Singing is praying twice

throwback (1992-93) that I can’t stop listening to now 🙂

Name: Makafui F.

Country of Origin: Togo

One of my favorite musicians once uttered in his lyrics that, singing was like praying twice. If that’s true, then my house, growing up, was filled with prayers. When we were little and we would get scared at night, we would crawl in our parents’ bed and fall asleep with them. They never went to sleep without listening to music. One of their favorites was the song “Guantanemera”. To this day, I zone out a little when I hear this song. I would wake up often to their voices, singing hymns and praying for us and for their day at work, as they knelt in front of the bed.

Music fills my childhood memories, whether they were Sunday School songs, songs we learned and sang in school or what the radio played at 4pm in the afternoon (My parents took nap time, “la sieste”, very seriously).

I guess, at some level, it’s true that some things are better sung than said. People always sung the hard stuff. There were the “I love you” songs, the “please, don’t leave me” songs, the “my baby left me, who do I have left in the world” songs, “life is great” songs and “what a great God we serve” songs. People sang with tears in their eyes, and people sang when they haven’t seen each other in years. People sang about the evil step-mother (why was she always evil?) and they sang about oppression, suffering and poverty.

My dad’s cassette collection was ample and quite diverse: from  Mireille Matthieu and Nana Mouskouri to  Prince Nico Mbarga and other 70’s African bands and musicians. We grew up on the Kwasa Kwasa, the Makossa, the Africando and the Zouk. My father also had quite a collection of gospel choirs and American countrywestern music. One distinct memory of my father was of him singing hymns one Sunday night, as he ironed his clothes for Monday morning.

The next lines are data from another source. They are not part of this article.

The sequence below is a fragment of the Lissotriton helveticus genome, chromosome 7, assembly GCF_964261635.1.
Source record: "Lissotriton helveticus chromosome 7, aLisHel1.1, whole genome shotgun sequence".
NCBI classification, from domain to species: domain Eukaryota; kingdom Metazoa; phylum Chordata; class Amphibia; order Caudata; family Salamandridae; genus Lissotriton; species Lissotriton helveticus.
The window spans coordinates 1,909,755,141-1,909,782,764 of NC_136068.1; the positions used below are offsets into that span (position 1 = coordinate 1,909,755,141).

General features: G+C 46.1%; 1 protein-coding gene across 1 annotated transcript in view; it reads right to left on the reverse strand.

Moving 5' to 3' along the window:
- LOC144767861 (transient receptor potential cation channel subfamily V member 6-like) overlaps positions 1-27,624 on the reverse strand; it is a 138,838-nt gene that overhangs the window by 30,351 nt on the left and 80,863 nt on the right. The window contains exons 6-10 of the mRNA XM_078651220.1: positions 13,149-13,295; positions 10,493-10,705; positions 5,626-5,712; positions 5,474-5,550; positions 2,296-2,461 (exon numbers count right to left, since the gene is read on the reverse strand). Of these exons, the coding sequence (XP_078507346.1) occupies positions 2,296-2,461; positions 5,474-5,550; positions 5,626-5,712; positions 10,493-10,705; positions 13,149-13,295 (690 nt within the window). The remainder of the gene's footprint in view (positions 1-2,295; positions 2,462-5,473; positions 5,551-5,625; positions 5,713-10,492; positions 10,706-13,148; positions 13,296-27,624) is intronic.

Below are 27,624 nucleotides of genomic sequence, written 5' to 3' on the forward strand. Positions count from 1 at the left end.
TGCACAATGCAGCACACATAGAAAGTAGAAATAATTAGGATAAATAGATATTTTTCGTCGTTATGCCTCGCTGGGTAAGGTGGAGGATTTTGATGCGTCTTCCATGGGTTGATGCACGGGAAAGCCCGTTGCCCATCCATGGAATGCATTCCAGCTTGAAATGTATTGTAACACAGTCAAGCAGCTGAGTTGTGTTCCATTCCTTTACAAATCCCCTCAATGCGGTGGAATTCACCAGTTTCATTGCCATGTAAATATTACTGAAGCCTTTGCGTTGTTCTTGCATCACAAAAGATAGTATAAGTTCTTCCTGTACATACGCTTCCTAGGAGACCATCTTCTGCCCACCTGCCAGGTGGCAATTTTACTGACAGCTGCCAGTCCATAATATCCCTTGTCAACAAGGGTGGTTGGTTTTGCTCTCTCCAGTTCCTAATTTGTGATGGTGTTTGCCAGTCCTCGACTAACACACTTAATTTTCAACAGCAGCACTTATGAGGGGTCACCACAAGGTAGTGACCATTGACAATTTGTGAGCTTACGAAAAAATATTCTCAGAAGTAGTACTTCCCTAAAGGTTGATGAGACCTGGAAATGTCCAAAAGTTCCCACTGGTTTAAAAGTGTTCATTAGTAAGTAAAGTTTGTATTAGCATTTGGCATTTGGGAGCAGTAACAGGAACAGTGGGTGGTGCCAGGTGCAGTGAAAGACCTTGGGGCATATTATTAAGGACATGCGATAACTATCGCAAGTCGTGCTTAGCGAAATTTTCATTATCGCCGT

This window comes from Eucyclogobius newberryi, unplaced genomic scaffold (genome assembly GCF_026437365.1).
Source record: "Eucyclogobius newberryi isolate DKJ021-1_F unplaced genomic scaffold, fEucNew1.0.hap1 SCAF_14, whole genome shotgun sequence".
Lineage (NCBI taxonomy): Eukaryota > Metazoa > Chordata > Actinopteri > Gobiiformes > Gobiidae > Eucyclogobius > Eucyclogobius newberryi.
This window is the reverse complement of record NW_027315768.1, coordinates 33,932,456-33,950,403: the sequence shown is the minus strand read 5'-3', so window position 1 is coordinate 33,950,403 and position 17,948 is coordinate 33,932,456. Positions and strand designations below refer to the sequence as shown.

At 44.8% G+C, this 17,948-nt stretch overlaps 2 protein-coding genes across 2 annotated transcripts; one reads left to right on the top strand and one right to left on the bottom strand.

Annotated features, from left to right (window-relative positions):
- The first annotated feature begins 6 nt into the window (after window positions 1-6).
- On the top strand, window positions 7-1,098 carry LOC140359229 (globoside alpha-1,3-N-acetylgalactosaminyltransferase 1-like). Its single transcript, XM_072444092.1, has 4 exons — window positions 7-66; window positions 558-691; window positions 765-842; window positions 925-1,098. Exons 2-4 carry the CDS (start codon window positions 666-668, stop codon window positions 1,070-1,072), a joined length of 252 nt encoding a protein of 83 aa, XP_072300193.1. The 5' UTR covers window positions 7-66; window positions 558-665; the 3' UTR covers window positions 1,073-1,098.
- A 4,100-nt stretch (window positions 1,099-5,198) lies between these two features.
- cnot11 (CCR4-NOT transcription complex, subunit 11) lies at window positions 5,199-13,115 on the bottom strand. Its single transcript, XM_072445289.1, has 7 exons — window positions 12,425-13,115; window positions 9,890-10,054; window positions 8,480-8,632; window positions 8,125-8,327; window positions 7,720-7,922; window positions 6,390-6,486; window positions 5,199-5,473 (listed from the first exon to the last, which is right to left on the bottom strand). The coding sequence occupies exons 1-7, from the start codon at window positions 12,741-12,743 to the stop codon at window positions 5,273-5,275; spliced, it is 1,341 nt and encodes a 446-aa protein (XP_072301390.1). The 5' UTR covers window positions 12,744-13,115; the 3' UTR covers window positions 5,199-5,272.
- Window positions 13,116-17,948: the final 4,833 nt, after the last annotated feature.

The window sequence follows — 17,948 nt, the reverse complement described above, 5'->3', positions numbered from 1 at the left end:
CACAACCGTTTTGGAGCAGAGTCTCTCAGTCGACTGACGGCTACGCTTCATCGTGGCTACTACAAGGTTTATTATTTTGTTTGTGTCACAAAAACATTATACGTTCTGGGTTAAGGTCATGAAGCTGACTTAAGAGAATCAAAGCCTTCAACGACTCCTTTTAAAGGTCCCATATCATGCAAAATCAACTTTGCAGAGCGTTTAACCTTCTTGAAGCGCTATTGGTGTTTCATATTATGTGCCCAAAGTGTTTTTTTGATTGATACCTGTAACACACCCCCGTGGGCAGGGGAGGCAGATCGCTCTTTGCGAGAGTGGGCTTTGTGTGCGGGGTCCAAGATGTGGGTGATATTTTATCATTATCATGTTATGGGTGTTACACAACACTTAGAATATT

Even when we lost electricity at my house, the whole family sat around a bowl of freshly pounded fufu (because, what is a Sunday lunch or dinner without Fufu?) and ate, as the radio played Highlife hits into the dark night.

I’m not sure if that’s the reason I love music today. But, I’m sure it has something to do with it. I love how it fills in the gaps and the silent moments. I love how it unites the past and the present, as beats get re-used and music styles get edited, tweaked and recycled. I love how it can be a great companion. I love how invigorating it feels to belt out a song like “I will not be shaken” from the top of your lungs and by the time you finish, you’ve gained perspective or at least felt a little bit better. I love listening to  rhythms, to syncopated beats like heartbeats and lyrics that pick you up, stabilize you or take you to an entirely different world.

After all, some things are better sung than said.

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2 Responses to Singing is praying twice

  1. Paula says:

    I loveee this post. When I lived in Haiti, the nuns at the school thought us many songs–some of them we sung at these masses that were celebrated in our school once or twice each semester and to which we invited our families. The nuns would encourage us to sing at our “rehearsals” by saying EXACTLY that: “singing is praying twice”

    And I grew up listening to Nana Mouskouri (in English, French and Spanish!) I love her to this day. Her, and other artists that my parents listened to as I grew up, where that tie that you mention between past and present. I was a 10 year old who could sing classics of Puerto Rican, Latin American and French music that where written decades and decades before I was born. There weren’t too many other children around me who could do that. And the love my family had for music has definitely encouraged my own love for it. Your last paragraph resonates so much with my feelings now and as I was growing up ❤

    • That African Girl says:


      It’s great to hear that someone can relate to this experience. What are some of your favorite classics?

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